There are several measures you must take to protect yourself from shop hazards. For example, do not wear the following when working around machinery:
| || |
Loose fitting clothing
| || |
| || |
If you must wear a long sleeved shirt, be sure the sleeves are rolled down and buttoned. Hoodie strings should be tucked in and zipped up. Snug fitting clothes and safety shoes are essential safety equipment in the shop.
Make certain that long hair is not loose, but is pulled back away from equipment.
Always wear safety glasses with side shields when working with shop equipment. Additional protection using goggles or face shields may be necessary.
Wear suitable gloves, preferably leather, when working with the following:
| || |
Scrap metal or wood
| || |
| || |
Specific Tool Safety
Drill/drill driver Safety
Follow these safety guidelines when using drill presses:
Securely clamp work materials to prevent spinning. Never use your hands to secure work materials.
Use a center punch to mark the material before drilling.
Run the drill at the correct speed. Forcing or feeding too fast can break drill bits.
Never attempt to loosen the chuck unless the power is off.
Lower the spindle before removing a chuck.
Never use an auger bit in a drill press.
Frequently back the drill out of deep cuts to clean and cool the bit.
Never leave chuck key in chuck.
Nail/Air Gun Safety (Pneumatic Fastening Tools)
Nail guns and air guns are powered by compressed air. The main danger associated with pneumatic fastening tools is injury from one of the tool's attachments or fasteners.
Follow these safety guidelines for working with pneumatic tools:
Ensure that pneumatic tools which shoot nails, rivets, or staples are equipped with a device that keeps fasteners from ejecting unless the muzzle is pressed against a firm surface.
Never point a tool at items you do not want to fasten.
Keep your finger off the trigger until you are ready to begin work. Most pneumatic tools have a hair-trigger that requires little pressure to activate the gun.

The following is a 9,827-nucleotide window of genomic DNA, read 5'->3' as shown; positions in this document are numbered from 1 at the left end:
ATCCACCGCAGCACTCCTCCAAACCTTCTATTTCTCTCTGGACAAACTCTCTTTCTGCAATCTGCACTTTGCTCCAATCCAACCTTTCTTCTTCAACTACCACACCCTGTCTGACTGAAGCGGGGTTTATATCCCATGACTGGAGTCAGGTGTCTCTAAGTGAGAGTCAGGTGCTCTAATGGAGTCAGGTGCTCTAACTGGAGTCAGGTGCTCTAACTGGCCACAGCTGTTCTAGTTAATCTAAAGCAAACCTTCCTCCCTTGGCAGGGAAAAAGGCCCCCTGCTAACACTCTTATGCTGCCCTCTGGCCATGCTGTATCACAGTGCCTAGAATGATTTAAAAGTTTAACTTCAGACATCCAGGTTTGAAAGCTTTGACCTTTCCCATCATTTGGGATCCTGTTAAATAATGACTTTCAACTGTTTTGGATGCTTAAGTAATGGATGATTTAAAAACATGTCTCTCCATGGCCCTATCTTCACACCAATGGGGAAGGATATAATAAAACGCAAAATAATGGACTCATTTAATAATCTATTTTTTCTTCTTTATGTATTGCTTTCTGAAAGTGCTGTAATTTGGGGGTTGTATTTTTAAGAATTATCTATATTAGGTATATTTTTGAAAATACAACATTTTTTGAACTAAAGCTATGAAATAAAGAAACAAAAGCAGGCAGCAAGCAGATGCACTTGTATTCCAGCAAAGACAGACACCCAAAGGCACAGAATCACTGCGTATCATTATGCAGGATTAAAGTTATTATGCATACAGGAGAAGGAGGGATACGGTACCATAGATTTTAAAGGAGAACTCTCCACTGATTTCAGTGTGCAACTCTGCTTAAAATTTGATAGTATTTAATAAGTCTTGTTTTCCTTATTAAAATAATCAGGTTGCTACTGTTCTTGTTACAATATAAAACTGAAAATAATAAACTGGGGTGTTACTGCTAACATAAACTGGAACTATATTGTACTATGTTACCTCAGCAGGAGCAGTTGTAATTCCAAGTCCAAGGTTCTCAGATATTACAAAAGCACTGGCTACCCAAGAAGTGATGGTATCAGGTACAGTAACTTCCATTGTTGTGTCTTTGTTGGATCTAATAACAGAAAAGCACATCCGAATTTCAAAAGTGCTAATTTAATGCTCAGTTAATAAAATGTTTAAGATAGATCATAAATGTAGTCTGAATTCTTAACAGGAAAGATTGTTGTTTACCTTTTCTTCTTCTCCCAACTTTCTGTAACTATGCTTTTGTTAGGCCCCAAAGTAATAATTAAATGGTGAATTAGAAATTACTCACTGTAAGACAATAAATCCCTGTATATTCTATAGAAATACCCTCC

Treat air hoses with the same care as an electrical cord.
Do not drive fasteners into hard, brittle surfaces or areas where the fastener may pass through the material and protrude on the other side.
There are numerous types of power saws, such as band saws, circular saws, radial arm saws, saber saws, and table saws. Regardless of the type of saw you use, never reach over the saw line to position or guide materials.
Follow these safety guidelines for working with band saws:
Set the blade with the proper amount of tension.
Keep your hands on either side of the cut line. Never reach across the cut line for any reason.
Do not stand to the side of the band saw.
Be sure the radius of your cutting area is not too small for the saw blade.
If you hear a rhythmic click, check the saw blade for cracks.
Follow these safety guidelines for working with circular saws:
Do not raise the saw any higher than absolutely necessary.
Fasten a clearance block to the fence when cutting off short pieces.
Never attempt to clear away scraps with your fingers.
Do not cut thin tubular materials with a circular saw.
Ensure that the fence is not in the cut line of the saw.
Take care when working with warped or twisted lumber.
Follow these guidelines when working with a radial arm saw:
Push the saw blade against the stop before turning on the power.
Never place one piece of wood on top of another when using this saw. The top piece may kick over.
This saw pulls itself into wooden materials. It may be necessary to hold the saw back to prevent it from choking.
Never leave the saw hanging over the end of the arm.
Follow these guidelines when working with table saws:
Circular table saws must have a hood over the portion of the saw above the table. The hood must automatically adjust to the thickness of, and remain in contact with, the material being cut.
Circular table saws must have a spreader aligned with the blade. The spreader must be spaced no more than ½ inch behind the largest blade mounted in the saw. Providing a spreader while grooving, dadoing, or rabbeting is not required.
Circular table saws used for ripping must have non-kickback fingers or dogs.
Feed rolls and blades of self-feed circular saws must be protected by a hood or guard to prevent the operator's hand from coming in contact with the in-running rolls.
Follow these safety guidelines for working with circular and belt sanders:
Ensure that sanding belts are not too tight or too loose. Never operate a sanding disk if the paper is loose.
Use the correct grade of abrasive material for the job.
Ensure that the distance between a circular sander and the edge of the table is not greater than 1/4 inch.
Do not push materials against sanders with excessive force.
Sand only on the down stroke side of a disk sander.
Do not hold small pieces by hand. Use a jig for pieces that are difficult to hold securely.
Remember there are no solvents, aerosols, vapors (varnish, stain). “Do not use wood stains, varnish or any other material that emits fumes. This area does not have the proper ventilation for such materials.
Only students who have received training from the wood shop supervisor or authorized instructors are allowed access to the wood shop. No students shall be allowed to work in the shop outside of the wood shop supervisor’s posted hours, unless supervised by another authorized instructor. A supervisor must be present when working in the wood shop area.